Fast And Stable EPS Growth Can Show Up In Same Stock

Investor's Business Daily

From breakouts in recent months, some stocks have delivered solid to sizzling gains.

Internet giant Google (GOOG) gained as much as 14% past a 738.38 . Biomed stock Celgene (CELG) rose 42% beyond an 81.34 entry. Hertz (HTZ) jumped 43% above a 15.27 buy point before easing. Tupperware (TUP) advanced as much as 27% above its 63.69 entry. CommVault Systems (CVLT) tacked on as much as 24% from a 70.02 buy point in an ascending base. Alaska Air Group (ALK) rumbled 65% past a 38.56 buy point.

What do these stocks have in common

The usual strong fundamentals are there, reflected in high Composite Ratings — an IBD gauge that combines all five IBD ratings into a single number.

However, there is another common element that might surprise you: The companies' earnings histories are remarkably stable.

The EPS Stability Factor's gauge runs from 0 (calm) to 99 (wild). To calculate the factor, a company's quarterly over the past three to five years are recorded. A line is drawn along the earnings numbers, measuring how much the earnings fluctuate from its core trend.

A stability factor of 1 indicates that the majority of earnings fall within a 1% band around the line. In general, a factor below 25 is considered stable.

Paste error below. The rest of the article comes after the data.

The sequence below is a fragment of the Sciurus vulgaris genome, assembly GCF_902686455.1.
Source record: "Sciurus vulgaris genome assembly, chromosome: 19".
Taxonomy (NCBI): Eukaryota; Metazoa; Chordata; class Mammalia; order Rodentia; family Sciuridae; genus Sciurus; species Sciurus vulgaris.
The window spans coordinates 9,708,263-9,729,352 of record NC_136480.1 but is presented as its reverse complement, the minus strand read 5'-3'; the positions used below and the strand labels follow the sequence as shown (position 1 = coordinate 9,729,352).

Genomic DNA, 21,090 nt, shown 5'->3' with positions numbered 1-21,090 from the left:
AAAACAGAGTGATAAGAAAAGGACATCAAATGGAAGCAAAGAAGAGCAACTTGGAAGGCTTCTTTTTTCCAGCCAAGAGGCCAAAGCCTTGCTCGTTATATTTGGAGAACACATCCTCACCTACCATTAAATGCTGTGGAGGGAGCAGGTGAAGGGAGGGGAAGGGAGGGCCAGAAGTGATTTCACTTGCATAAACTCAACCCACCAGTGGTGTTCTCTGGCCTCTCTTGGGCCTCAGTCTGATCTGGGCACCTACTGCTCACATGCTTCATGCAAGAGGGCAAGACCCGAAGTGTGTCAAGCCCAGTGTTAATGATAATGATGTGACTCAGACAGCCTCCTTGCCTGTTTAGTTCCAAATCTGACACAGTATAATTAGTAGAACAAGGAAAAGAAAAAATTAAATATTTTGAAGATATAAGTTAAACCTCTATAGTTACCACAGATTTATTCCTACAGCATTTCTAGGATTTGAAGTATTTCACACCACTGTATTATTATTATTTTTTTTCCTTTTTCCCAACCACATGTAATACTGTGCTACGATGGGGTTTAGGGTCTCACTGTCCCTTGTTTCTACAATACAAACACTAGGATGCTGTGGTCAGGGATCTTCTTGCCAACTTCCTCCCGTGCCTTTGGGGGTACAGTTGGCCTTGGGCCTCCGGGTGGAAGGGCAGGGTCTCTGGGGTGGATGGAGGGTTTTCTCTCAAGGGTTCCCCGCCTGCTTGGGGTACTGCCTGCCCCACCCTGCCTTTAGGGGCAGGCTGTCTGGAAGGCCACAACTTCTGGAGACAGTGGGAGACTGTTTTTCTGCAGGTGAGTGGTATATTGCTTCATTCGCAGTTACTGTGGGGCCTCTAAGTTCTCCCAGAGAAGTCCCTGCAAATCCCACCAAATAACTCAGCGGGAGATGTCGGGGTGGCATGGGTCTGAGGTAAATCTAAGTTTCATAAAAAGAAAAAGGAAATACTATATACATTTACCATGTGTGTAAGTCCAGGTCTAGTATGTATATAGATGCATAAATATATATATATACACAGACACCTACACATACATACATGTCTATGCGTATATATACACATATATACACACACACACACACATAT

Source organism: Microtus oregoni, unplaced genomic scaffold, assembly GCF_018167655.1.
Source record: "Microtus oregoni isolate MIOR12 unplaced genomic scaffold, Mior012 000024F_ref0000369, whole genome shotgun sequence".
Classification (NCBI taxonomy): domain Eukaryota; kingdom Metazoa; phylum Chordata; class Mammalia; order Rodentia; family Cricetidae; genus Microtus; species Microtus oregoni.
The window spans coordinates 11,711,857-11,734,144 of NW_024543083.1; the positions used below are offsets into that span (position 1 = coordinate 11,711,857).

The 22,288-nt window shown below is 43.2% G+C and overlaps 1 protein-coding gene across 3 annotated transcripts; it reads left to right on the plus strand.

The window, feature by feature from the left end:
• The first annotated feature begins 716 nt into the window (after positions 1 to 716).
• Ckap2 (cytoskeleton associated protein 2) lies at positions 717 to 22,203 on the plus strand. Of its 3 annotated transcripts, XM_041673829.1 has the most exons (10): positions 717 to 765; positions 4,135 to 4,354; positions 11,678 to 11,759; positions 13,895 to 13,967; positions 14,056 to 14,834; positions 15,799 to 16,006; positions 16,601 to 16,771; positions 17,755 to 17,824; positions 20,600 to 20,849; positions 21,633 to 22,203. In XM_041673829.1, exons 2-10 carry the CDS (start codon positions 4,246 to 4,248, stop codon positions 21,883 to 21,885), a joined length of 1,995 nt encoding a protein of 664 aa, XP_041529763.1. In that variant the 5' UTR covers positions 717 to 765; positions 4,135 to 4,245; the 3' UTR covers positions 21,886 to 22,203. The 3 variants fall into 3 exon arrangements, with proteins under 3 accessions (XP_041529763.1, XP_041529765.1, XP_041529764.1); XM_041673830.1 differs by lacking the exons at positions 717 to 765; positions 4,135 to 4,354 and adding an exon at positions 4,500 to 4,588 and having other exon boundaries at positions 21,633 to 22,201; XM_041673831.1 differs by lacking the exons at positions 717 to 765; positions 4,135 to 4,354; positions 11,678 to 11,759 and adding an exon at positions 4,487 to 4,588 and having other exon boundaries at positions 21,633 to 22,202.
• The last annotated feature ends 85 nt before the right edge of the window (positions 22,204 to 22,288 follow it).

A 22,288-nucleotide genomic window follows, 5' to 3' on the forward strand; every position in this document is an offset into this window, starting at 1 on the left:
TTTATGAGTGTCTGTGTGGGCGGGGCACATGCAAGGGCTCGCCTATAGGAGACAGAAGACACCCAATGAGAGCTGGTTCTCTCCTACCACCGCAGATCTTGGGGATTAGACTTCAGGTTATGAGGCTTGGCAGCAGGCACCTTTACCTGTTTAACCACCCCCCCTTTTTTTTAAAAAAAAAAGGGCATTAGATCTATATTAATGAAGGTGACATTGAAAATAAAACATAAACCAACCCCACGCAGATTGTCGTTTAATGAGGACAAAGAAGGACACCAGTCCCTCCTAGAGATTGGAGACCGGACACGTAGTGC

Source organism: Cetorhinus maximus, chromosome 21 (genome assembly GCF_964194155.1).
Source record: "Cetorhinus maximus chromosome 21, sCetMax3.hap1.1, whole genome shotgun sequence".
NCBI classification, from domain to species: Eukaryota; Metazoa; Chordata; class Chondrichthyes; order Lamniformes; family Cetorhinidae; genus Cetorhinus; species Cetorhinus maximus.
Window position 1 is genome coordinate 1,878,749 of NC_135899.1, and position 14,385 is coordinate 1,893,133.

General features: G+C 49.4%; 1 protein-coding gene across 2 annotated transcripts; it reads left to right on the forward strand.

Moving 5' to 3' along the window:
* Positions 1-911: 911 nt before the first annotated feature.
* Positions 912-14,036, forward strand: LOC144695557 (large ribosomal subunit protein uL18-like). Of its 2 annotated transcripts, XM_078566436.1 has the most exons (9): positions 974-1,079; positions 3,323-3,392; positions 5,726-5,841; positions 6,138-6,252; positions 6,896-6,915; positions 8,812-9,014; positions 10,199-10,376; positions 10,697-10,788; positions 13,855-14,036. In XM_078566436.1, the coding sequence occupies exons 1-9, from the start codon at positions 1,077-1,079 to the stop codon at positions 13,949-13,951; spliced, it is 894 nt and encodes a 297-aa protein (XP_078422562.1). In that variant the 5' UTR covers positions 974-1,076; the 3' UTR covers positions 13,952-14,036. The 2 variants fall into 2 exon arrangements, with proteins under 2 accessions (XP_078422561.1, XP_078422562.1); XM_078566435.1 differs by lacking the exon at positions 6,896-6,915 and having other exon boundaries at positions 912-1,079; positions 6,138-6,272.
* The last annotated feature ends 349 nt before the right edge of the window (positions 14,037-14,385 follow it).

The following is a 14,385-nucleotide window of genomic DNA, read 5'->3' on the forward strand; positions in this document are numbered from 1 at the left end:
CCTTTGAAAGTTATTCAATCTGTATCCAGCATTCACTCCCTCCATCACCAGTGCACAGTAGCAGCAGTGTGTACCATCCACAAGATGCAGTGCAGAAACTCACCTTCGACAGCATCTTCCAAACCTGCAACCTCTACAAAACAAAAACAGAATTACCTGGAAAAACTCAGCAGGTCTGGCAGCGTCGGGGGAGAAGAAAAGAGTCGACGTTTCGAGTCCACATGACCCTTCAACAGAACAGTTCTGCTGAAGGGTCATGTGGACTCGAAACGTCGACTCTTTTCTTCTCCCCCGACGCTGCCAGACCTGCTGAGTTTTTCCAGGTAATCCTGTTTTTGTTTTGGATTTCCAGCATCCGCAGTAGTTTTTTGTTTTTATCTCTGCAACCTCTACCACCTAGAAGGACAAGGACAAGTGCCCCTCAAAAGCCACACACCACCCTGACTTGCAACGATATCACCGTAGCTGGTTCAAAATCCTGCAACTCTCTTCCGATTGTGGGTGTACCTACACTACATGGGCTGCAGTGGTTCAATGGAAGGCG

Among the six stocks listed above, six have a three-year Stability Factor of 1 to 9 and a five-year reading of 2 to 10. Alaska Air is the exception. The three-year is 22 and the five-year is 90.

OK, that 90 isn't so great, but airlines are known for uneven earnings. The 22 over the past three years is quite good for an airline.

Stable earnings give a stock an edge in earnings season. Common sense says stable companies are less likely to miss badly than a company whose earnings are all over the map.

Investors can find the Rating on MarketSmith's weekly charts.

Does this mean all winners have to score well on the Earnings Stability Factor? No. This is one more edge, not a make-or-break element.

For example, LinkedIn (LNKD) popped above a 117.42 buy point on Jan. 10 in heavy and advanced as much as 57%. The stock's three-year Stability Factor is a respectable 33 but the five-year rating is 60.

Cree (CREE) bounced off its 10-week moving average in January and advanced as much as 36% from its close on the gap-up. The LED maker's three-year Stability Factor is 30 and the five-year rating is 47.

Note that the EPS Stability Factor improved in recent years for both of these stocks.

The important thing for investors to keep in mind is that consistency and stability in earnings are found in growth stocks. Stability isn't just about buying utilities.

Rates

View Comments (1)